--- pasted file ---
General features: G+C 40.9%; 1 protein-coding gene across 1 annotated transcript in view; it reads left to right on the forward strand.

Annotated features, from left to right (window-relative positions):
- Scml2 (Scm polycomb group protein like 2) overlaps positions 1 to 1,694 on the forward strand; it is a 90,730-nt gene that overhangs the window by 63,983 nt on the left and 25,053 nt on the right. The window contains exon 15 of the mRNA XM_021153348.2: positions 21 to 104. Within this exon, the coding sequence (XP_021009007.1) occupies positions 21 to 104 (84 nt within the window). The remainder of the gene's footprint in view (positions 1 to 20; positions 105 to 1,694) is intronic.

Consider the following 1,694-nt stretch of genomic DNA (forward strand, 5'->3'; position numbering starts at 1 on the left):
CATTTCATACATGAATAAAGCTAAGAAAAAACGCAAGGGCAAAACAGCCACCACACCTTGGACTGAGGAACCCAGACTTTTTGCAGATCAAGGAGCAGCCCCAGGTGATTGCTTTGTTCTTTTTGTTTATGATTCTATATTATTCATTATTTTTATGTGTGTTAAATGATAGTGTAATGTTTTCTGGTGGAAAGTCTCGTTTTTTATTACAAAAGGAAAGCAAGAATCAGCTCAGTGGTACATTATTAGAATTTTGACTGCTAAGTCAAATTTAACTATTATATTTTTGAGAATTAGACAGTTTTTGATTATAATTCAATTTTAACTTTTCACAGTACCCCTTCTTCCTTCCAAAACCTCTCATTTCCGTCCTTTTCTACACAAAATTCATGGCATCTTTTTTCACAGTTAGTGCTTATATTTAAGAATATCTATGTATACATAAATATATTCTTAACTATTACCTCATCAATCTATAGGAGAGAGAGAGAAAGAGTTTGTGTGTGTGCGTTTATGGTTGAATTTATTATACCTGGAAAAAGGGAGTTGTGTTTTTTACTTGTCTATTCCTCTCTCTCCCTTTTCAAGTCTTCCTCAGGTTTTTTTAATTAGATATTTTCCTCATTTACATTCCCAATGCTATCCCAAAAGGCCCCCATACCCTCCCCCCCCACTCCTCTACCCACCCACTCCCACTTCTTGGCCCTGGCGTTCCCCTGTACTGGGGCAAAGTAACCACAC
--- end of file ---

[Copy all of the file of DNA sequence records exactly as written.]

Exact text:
General features: G+C 40.9%; 1 protein-coding gene across 1 annotated transcript in view; it reads left to right on the forward strand.

Annotated features, from left to right (window-relative positions):
- Scml2 (Scm polycomb group protein like 2) overlaps positions 1 to 1,694 on the forward strand; it is a 90,730-nt gene that overhangs the window by 63,983 nt on the left and 25,053 nt on the right. The window contains exon 15 of the mRNA XM_021153348.2: positions 21 to 104. Within this exon, the coding sequence (XP_021009007.1) occupies positions 21 to 104 (84 nt within the window). The remainder of the gene's footprint in view (positions 1 to 20; positions 105 to 1,694) is intronic.

Consider the following 1,694-nt stretch of genomic DNA (forward strand, 5'->3'; position numbering starts at 1 on the left):
CATTTCATACATGAATAAAGCTAAGAAAAAACGCAAGGGCAAAACAGCCACCACACCTTGGACTGAGGAACCCAGACTTTTTGCAGATCAAGGAGCAGCCCCAGGTGATTGCTTTGTTCTTTTTGTTTATGATTCTATATTATTCATTATTTTTATGTGTGTTAAATGATAGTGTAATGTTTTCTGGTGGAAAGTCTCGTTTTTTATTACAAAAGGAAAGCAAGAATCAGCTCAGTGGTACATTATTAGAATTTTGACTGCTAAGTCAAATTTAACTATTATATTTTTGAGAATTAGACAGTTTTTGATTATAATTCAATTTTAACTTTTCACAGTACCCCTTCTTCCTTCCAAAACCTCTCATTTCCGTCCTTTTCTACACAAAATTCATGGCATCTTTTTTCACAGTTAGTGCTTATATTTAAGAATATCTATGTATACATAAATATATTCTTAACTATTACCTCATCAATCTATAGGAGAGAGAGAGAAAGAGTTTGTGTGTGTGCGTTTATGGTTGAATTTATTATACCTGGAAAAAGGGAGTTGTGTTTTTTACTTGTCTATTCCTCTCTCTCCCTTTTCAAGTCTTCCTCAGGTTTTTTTAATTAGATATTTTCCTCATTTACATTCCCAATGCTATCCCAAAAGGCCCCCATACCCTCCCCCCCCACTCCTCTACCCACCCACTCCCACTTCTTGGCCCTGGCGTTCCCCTGTACTGGGGCAAAGTAACCACAC